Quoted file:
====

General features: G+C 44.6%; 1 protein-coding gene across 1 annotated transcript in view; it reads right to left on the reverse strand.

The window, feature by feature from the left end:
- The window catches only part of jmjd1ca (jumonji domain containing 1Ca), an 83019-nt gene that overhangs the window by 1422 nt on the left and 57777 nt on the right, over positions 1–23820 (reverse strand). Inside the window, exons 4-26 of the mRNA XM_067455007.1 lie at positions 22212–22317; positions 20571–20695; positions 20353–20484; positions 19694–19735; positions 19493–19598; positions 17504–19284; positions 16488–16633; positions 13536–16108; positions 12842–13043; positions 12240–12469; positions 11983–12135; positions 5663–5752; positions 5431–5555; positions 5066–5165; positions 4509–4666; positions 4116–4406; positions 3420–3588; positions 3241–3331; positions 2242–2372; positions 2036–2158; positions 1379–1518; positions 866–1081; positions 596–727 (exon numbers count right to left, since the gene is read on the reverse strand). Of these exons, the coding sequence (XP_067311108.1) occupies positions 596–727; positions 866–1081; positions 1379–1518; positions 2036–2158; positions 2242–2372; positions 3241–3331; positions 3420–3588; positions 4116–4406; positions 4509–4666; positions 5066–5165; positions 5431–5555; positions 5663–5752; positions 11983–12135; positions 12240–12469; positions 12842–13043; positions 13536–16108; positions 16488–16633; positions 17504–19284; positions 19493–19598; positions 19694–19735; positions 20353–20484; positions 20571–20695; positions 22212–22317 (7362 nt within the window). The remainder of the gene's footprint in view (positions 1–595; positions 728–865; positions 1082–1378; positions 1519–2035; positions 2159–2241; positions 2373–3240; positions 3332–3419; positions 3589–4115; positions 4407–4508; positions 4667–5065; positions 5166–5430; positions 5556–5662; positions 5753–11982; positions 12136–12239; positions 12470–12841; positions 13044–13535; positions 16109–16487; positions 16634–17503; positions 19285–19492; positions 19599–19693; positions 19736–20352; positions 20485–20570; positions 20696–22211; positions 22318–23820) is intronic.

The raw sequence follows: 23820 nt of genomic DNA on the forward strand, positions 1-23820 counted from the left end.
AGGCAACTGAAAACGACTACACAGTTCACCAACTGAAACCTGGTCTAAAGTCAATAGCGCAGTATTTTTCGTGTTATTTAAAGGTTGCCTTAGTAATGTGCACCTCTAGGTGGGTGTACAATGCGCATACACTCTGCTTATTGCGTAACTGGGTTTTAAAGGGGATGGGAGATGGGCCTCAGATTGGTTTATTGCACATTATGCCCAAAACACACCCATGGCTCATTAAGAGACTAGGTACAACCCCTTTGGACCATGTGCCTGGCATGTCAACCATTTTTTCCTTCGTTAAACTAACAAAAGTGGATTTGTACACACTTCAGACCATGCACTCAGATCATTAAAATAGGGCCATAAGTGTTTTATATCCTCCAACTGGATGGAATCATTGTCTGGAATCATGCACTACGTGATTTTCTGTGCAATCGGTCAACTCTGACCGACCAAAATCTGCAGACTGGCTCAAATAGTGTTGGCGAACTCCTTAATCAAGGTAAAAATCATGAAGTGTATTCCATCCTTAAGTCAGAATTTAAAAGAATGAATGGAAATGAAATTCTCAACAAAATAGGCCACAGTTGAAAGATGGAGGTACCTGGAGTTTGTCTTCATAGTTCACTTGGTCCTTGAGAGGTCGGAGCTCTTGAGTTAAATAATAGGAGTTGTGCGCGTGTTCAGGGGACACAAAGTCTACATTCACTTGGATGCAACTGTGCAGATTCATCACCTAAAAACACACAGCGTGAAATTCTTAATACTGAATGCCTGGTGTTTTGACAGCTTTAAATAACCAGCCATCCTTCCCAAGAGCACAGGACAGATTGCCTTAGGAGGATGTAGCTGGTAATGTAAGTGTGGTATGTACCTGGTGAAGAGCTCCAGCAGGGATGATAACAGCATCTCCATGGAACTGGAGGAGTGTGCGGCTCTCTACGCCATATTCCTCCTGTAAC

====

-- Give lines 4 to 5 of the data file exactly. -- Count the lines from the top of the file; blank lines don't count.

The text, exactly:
The raw sequence follows: 23820 nt of genomic DNA on the forward strand, positions 1-23820 counted from the left end.
AGGCAACTGAAAACGACTACACAGTTCACCAACTGAAACCTGGTCTAAAGTCAATAGCGCAGTATTTTTCGTGTTATTTAAAGGTTGCCTTAGTAATGTGCACCTCTAGGTGGGTGTACAATGCGCATACACTCTGCTTATTGCGTAACTGGGTTTTAAAGGGGATGGGAGATGGGCCTCAGATTGGTTTATTGCACATTATGCCCAAAACACACCCATGGCTCATTAAGAGACTAGGTACAACCCCTTTGGACCATGTGCCTGGCATGTCAACCATTTTTTCCTTCGTTAAACTAACAAAAGTGGATTTGTACACACTTCAGACCATGCACTCAGATCATTAAAATAGGGCCATAAGTGTTTTATATCCTCCAACTGGATGGAATCATTGTCTGGAATCATGCACTACGTGATTTTCTGTGCAATCGGTCAACTCTGACCGACCAAAATCTGCAGACTGGCTCAAATAGTGTTGGCGAACTCCTTAATCAAGGTAAAAATCATGAAGTGTATTCCATCCTTAAGTCAGAATTTAAAAGAATGAATGGAAATGAAATTCTCAACAAAATAGGCCACAGTTGAAAGATGGAGGTACCTGGAGTTTGTCTTCATAGTTCACTTGGTCCTTGAGAGGTCGGAGCTCTTGAGTTAAATAATAGGAGTTGTGCGCGTGTTCAGGGGACACAAAGTCTACATTCACTTGGATGCAACTGTGCAGATTCATCACCTAAAAACACACAGCGTGAAATTCTTAATACTGAATGCCTGGTGTTTTGACAGCTTTAAATAACCAGCCATCCTTCCCAAGAGCACAGGACAGATTGCCTTAGGAGGATGTAGCTGGTAATGTAAGTGTGGTATGTACCTGGTGAAGAGCTCCAGCAGGGATGATAACAGCATCTCCATGGAACTGGAGGAGTGTGCGGCTCTCTACGCCATATTCCTCCTGTAAC